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Wine prices up 50p after alcohol tax hike

Drinkers will face significant price increases under new tax rules as the duty on a bottle of wine rises up to 20% although a pint of beer will cost 11p less in the pub

From 1 August, all products will be taxed in line with alcohol by volume (ABV) strength, rather than different duty structures for different drinks. This means there will be fewer main duty rates, reduced from 15 to 6.

The Office for Budget Responsibility estimated that the changes to alcohol duty would raise £13.1bn in 2023-24 rising to £15.8bn by 2027-28 although the increase was delayed by four months.

The changes will see duty increase overall, with a typical bottle of wine with an ABV of 12% going up by 44p, which when combined with VAT, will see consumers paying an extra 53p.

Wine with an ABV of 15% will see tax rise by a total of 98p, according to the Wine and Spirits Trade Association (WSTA), the biggest tax rise on a standard bottle of wine for nearly 50 years.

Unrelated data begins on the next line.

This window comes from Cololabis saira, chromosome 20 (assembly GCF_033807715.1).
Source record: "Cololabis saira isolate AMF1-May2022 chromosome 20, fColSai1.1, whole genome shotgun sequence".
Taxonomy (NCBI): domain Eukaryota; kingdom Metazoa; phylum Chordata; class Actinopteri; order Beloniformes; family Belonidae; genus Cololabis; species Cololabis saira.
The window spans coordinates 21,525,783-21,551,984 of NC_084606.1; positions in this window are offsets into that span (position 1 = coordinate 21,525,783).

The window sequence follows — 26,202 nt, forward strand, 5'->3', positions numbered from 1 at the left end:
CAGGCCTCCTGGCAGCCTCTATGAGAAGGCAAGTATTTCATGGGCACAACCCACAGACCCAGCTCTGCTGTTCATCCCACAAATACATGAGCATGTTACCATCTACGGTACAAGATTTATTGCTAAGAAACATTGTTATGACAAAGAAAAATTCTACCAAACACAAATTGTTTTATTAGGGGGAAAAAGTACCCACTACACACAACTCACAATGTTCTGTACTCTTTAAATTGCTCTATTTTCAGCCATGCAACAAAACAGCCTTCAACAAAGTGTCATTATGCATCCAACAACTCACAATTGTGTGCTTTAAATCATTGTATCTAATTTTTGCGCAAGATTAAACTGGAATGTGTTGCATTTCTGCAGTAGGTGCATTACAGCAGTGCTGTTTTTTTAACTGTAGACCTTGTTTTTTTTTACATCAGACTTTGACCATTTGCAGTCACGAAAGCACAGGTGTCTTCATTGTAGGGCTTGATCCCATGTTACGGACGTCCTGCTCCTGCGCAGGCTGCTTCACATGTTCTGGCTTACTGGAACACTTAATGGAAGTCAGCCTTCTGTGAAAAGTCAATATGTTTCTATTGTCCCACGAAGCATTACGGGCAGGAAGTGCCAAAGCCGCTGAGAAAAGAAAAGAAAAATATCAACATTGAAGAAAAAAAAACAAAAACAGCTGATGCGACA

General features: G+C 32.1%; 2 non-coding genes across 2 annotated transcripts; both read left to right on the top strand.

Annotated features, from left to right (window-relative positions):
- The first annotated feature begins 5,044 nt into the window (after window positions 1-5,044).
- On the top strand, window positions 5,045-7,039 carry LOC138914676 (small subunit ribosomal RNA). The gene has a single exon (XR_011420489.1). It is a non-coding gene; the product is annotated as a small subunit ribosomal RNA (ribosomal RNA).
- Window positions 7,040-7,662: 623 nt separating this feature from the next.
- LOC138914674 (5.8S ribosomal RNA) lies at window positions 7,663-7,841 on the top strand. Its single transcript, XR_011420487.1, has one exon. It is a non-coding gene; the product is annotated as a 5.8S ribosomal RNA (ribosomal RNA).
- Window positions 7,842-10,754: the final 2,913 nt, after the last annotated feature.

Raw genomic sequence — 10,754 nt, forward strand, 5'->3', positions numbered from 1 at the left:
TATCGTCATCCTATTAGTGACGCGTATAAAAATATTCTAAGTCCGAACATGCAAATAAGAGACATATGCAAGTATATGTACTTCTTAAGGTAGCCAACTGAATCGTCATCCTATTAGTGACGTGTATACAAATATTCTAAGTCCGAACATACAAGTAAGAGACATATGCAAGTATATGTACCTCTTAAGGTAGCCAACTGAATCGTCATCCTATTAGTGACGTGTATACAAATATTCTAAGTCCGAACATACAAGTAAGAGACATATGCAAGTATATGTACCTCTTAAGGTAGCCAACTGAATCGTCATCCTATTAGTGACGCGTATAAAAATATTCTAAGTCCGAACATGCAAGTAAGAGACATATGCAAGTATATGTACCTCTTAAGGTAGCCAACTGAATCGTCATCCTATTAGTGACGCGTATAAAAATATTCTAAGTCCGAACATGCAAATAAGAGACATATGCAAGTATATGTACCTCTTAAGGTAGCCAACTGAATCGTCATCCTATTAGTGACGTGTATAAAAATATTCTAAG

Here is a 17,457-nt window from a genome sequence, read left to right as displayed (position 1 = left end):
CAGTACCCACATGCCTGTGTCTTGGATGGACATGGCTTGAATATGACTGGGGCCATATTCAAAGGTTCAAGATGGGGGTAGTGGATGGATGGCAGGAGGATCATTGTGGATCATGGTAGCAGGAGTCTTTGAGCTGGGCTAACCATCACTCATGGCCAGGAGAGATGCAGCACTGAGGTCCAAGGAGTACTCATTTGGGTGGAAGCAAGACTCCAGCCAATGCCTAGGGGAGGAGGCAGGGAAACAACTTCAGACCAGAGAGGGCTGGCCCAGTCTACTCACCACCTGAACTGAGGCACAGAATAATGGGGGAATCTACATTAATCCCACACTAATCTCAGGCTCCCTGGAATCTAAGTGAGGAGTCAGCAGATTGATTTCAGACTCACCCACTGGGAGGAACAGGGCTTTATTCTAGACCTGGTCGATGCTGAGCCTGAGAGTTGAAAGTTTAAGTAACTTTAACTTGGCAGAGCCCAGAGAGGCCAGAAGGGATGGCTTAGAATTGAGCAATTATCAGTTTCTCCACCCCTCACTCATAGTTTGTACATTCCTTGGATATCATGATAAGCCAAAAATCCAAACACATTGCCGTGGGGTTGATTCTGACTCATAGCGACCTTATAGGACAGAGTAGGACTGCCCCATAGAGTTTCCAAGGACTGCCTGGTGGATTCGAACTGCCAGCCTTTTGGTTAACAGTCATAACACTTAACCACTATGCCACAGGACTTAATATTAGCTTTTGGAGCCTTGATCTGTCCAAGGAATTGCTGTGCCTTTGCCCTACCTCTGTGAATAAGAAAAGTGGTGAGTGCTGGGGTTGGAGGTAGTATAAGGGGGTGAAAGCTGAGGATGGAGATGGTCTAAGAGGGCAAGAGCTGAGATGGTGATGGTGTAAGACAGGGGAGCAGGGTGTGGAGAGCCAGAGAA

Miles Beale, WSTA chief executive, said: ‘Among all this pressure the government has chosen to impose more inflationary misery on consumers on 1 August, with the biggest single alcohol duty increase in almost 50 years. Inevitably some won’t be able to stay afloat, with SMEs most at risk.

‘Ultimately, the government’s new duty regime discriminates against premium spirits and wine more than other products. Wine from hotter countries will be penalised most of all, because the grapes grown in hotter climates naturally produce higher alcohol wines. And, at the same time, you cannot reduce alcohol in wine like you can for some other products.’

Duty on 18% cream sherry will go up from £2.98 to £3.85, with VAT adding up to an increase of more than £1 a bottle, and a bottle of port will go up by more than £1.50. The total tax on a bottle of gin or vodka will go up by around 90p.

The only winners will be beer drinkers as the duty charged on draught pints will be cut by 11p while the price of Prosecco tax will be cut by 61p.

Drinks with an ABV of 3.5% will be taxed at a lower rate, but a tax on drinks with an ABV of over 8.5% will stay the same, whether it is wine, spirits or beer.

Announced at the Autumn Budget in 2021, the Chancellor claimed that the reforms will ‘modernise and simplify’ the duty system, which has not changed in 140 years.

In March’s Budget, Chancellor Jeremy Hunt announced that the freeze on alcohol duty would end in August and increase by inflation, at 10.1%.

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